Goutam Ghose and the producers at Doordarshan have decided and conceptualized the Samaresh Majumdar novel “Kaalbela”, into a digitally shot feature film (which was originally conceived as a 10 episode project scheduled to be aired on Doordarshan).
What confuses the audience is the “length” of the film. As a feature film “Kaalbela” is undoubtedly lengthy (2hrs 35mins). As a film adapted from a popular novel, “Kaalbela” remains majorly unexplored and unevaluated. It would have been better, had the film been released in a televisionized version.
Nevertheless the film can be emphasized as a benchmark in its kind. But for a film from Goutam Ghose, “Kaalbela” constitutes extensive technical flaws. Camerawork from Indranil Mukhopadhyay and Screenplay from Goutam Ghose are not arresting nor mind boggling. The treatment of the film in a mundane way doesn’t do good to the making of the film either. The background music created by Goutam Ghose can never be emphasized as haunting. Still the Rabindrasangeets (like NEEL DIGONTE…, FULER AGUN LAGLO… & O AMAR DESHER MATI TOMAR PORE THEKAI MATHA…) have been used in a synchronized fashion enough pull back the emotional voyeur back to the decades of the late 60s’ and early 70s’.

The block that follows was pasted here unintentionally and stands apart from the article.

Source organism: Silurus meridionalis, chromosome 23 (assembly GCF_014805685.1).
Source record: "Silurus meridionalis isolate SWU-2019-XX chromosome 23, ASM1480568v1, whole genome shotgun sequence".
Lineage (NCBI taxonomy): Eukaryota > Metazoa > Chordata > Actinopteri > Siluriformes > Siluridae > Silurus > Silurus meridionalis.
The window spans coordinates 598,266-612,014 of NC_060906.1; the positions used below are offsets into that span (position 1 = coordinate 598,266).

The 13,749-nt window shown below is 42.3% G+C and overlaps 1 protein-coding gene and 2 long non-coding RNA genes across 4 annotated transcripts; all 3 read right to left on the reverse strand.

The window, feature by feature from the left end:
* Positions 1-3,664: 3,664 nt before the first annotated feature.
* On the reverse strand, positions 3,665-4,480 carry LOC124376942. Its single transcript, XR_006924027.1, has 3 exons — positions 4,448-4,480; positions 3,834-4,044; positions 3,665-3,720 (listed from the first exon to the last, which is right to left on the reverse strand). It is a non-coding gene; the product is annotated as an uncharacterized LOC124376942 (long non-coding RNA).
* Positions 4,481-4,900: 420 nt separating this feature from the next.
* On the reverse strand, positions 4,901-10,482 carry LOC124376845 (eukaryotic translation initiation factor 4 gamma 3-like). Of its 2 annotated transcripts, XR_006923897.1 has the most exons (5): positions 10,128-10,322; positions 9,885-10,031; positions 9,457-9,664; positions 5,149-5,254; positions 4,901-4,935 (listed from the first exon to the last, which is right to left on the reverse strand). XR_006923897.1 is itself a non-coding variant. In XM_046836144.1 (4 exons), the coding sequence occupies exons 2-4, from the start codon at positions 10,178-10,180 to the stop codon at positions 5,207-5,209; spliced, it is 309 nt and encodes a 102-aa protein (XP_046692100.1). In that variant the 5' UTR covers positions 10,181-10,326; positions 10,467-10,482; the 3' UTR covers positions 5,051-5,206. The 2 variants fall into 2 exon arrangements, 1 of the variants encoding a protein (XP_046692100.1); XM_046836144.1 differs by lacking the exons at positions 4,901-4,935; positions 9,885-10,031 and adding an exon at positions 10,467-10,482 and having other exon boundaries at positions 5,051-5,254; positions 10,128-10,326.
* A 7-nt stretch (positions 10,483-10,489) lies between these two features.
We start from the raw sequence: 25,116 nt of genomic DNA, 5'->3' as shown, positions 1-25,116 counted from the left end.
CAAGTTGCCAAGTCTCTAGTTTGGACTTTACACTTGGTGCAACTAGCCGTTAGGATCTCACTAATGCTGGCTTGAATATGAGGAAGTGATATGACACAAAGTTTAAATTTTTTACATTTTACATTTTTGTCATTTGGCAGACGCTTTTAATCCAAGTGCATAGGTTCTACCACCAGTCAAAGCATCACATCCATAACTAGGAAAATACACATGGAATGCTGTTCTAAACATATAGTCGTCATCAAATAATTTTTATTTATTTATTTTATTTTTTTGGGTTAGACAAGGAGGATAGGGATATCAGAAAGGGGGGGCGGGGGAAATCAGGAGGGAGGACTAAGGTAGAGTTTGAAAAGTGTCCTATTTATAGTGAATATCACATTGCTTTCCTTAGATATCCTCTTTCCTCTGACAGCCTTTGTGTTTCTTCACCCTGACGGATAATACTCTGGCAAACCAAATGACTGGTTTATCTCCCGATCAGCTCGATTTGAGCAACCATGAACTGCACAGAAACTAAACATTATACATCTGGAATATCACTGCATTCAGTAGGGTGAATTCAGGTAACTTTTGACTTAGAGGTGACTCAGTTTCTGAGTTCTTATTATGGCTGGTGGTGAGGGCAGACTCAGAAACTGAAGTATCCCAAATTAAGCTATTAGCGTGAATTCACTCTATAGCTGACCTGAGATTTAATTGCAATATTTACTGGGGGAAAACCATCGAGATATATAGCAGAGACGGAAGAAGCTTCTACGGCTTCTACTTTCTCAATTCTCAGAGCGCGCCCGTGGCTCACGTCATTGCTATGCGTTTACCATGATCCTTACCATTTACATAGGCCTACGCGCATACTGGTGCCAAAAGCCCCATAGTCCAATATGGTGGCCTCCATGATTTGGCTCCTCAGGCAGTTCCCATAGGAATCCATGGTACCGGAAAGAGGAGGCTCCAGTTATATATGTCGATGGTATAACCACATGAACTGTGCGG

The performances have been exemplary and the person who has rediscovered herself with “Kaalbela”, is Paoli Dam. Be it sensitiveness or sensuality, insecurity or dejection, Paoli is at her very best in almost every frame. Paoli makes Madhabilata come alive (she has also sung a few songs for this film) with her earthy physical presence. Every sequence involving Paoli has a factor of burning emotion in it. And she makes the audience feel and cry… for a woman who looses everything despite not believing in the doctrine which her beau bestows upon. Parambrata has given his best performance till date. The script demanded that, and like a true maverick, Param has pounced upon to pacify the hearts in the theatres. Soumitra Chattopadhyay is there in the film, (as Sarit Sekhar) but experiencing him for just 4 sequences leaves us in a bad taste, panting and wanting for more. Rudranil as the student turned poet turned revolutionary impresses deeply, but it would have been better if Goutam avoided his inclination of making him chant verses of Shakti Chattopadhyay’s poems. But what haunts and itches is the subject, heart and timing of this film. The Naxalite movement under the leadership of Charu Majumdar, Saroj Dutta and others may have been a mayhem of a failure, but wasn’t the movement straight from the heart? Certainly it was. But tragically, this film isn’t. Goutam Ghose referred this film as a reference to the history of Bengal for the modern generation, but the Naxalite movement can never be undermined as a mere reference to history. It was a generation where youths were moved by ideals and sentiments. It was not like the present generations of withered away consumerist immorals running for “dear careers”. And with this comes in the timing of this film. It can beholded with precision that this film should have been made 15 years back. When American capitalism has rottened the grass root levels of the Indian economy, its futile to show citizens a film containing slogans of “TOMAR NAAM, AMAR NAAM, VIETNAM VIETNAM…” or “ORE PULISH, KOBI KE DEKHE, TUPI TA TOR KHULIS…” Thus as a film “Kaalbela” may have a strong message, but after the entire transformation of a society its confusing whether it would earn its worth. “Kaalbela” is KAAL-KER-BELA. . . . . . .